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Olliee v. Davis

United States District Court, S.D. Illinois

March 17, 2017

ROBERT OLLIE, Plaintiff,
v.
RYAN DAVIS, Defendant.

          MEMORANDUM AND ORDER

          MICHAEL J. REAGAN Chief Judge

         Introduction

         Pursuant to 42 U.S.C. § 1983, pro se Plaintiff Robert Ollie, currently an inmate at Hill Correctional Center, brought claims against Ryan Davis for actions that occurred while Plaintiff was housed at Menard Correctional Center. Specifically, Plaintiff alleges that Davis retaliated against him by writing two false disciplinary reports in response to Plaintiff filing grievances against Davis (Count 1) and intentionally inflicted emotional distress on Plaintiff by issuing the false disciplinary reports (Count 4). This matter is before the Court on Defendant Davis's motion for partial summary judgment (Docs. 51 and 52), which seeks summary judgment on Plaintiff's intentional infliction of emotional distress claim. Plaintiff has filed a response to the motion (Doc. 54) as well as a supplement to that response (Doc. 56).

         Factual Background

         Plaintiff's complaint alleges two claims against Defendant Ryan Davis, but Davis seeks summary judgment solely on Plaintiff's claim of intentional infliction of emotional distress (Docs. 51 and 52). Plaintiff's intentional infliction of emotional distress claim stems from two disciplinary tickets he received from Davis. Plaintiff was written a disciplinary ticket on September 15, 2013, following a confrontation that led to Plaintiff being taken to segregation. (Doc. 52-1, p. 23-24).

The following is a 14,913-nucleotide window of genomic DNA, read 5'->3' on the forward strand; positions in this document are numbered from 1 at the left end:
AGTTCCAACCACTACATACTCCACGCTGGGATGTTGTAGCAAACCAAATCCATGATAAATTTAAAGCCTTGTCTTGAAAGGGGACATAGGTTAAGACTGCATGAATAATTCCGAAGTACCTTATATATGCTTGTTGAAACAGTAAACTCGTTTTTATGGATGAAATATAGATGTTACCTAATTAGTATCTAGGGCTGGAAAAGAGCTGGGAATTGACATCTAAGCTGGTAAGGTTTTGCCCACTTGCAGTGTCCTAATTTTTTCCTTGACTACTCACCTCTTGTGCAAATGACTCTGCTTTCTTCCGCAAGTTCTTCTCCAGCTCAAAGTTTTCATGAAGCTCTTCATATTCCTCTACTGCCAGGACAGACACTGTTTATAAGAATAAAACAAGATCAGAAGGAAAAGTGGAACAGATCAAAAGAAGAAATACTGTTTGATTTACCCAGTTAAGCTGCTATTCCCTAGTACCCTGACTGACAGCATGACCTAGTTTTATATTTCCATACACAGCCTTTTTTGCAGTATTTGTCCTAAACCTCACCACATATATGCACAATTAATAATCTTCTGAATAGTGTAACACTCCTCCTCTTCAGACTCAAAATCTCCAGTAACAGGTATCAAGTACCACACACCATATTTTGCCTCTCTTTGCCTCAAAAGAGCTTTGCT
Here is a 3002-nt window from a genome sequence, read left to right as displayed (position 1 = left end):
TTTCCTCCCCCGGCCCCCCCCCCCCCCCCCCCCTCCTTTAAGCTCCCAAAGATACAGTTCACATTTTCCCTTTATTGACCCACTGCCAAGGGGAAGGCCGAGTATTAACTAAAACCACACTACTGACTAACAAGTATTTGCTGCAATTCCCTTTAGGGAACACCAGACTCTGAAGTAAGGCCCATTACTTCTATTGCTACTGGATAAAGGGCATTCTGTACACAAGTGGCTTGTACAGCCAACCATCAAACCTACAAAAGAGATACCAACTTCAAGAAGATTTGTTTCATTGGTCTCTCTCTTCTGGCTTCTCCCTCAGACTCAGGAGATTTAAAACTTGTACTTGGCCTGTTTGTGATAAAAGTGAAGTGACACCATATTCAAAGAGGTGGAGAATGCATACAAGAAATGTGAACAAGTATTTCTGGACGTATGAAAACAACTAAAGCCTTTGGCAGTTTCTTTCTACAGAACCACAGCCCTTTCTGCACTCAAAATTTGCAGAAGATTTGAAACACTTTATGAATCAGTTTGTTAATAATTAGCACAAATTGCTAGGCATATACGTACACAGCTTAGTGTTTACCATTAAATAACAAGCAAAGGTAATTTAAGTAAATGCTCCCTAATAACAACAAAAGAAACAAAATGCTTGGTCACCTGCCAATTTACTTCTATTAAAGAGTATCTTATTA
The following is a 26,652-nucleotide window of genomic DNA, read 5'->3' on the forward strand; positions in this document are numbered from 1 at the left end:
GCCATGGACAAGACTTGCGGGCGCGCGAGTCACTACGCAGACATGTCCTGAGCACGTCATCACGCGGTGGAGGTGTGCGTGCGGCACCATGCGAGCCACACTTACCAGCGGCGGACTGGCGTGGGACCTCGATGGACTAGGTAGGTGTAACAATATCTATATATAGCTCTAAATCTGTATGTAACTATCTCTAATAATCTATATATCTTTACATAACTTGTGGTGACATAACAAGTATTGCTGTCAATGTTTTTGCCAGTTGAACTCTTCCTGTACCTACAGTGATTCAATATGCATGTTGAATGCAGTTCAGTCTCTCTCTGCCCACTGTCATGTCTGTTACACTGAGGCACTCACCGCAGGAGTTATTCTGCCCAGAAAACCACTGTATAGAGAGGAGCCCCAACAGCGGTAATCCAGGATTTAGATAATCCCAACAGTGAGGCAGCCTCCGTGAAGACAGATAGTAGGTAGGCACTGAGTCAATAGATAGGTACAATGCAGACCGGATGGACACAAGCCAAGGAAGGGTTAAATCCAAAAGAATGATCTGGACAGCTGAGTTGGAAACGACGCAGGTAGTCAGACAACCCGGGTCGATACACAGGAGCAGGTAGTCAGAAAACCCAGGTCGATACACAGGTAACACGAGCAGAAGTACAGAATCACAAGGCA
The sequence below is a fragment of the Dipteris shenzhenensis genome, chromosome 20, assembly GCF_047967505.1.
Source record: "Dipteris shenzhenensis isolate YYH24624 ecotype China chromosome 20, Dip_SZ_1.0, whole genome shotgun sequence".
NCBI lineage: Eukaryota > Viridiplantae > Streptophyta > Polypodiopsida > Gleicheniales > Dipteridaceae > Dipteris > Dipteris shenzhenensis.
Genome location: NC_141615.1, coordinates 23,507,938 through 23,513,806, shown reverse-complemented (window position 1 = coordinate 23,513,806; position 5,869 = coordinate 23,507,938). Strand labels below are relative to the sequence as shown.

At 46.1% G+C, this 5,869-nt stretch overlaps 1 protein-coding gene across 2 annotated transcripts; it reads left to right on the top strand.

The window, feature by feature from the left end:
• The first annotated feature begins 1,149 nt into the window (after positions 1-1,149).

On September 15, Plaintiff was watching another inmate have a discussion with a medical technician when Davis walked up and started being rude. Id. at 7. At some point, Davis turned to Plaintiff and asked what he was looking at, and Plaintiff told him he was being rude. Id. at 7-8. Plaintiff testified that Davis threatened to send him and the other inmate to segregation. Id. at 8. Plaintiff had a verbal back and forth with Davis and then began writing a grievance about the incident. Id. at 8, 15. Davis returned later and asked Plaintiff if he was writing a grievance. When Plaintiff responded that he was, Davis told him that he was not going to get his lunch. Id. at 16. Plaintiff testified that Davis wanted to argue, but Plaintiff told him he would not argue with him. Id. Davis then accused Plaintiff of threatening him. Id. Plaintiff testified that at some point during their conversation Davis told him he would put Plaintiff somewhere where he could not write grievances. Id. at 19.

         Ten minutes later, several officers came and escorted Plaintiff to segregation. Id. at 16-17, 22. He was placed in investigative status and charged with intimidation and threats and with disobeying a direct order. (Doc. 52-1, p. 36, 37; Doc. 1-2, p. 23, 28). Plaintiff was found guilty of both charges by the adjustment committee. (Doc. 52-1, p. 36-37). He was sentenced to six months in segregation. (Doc. 1-2, p. 23). Plaintiff was in segregation on that charge when he again encountered Davis.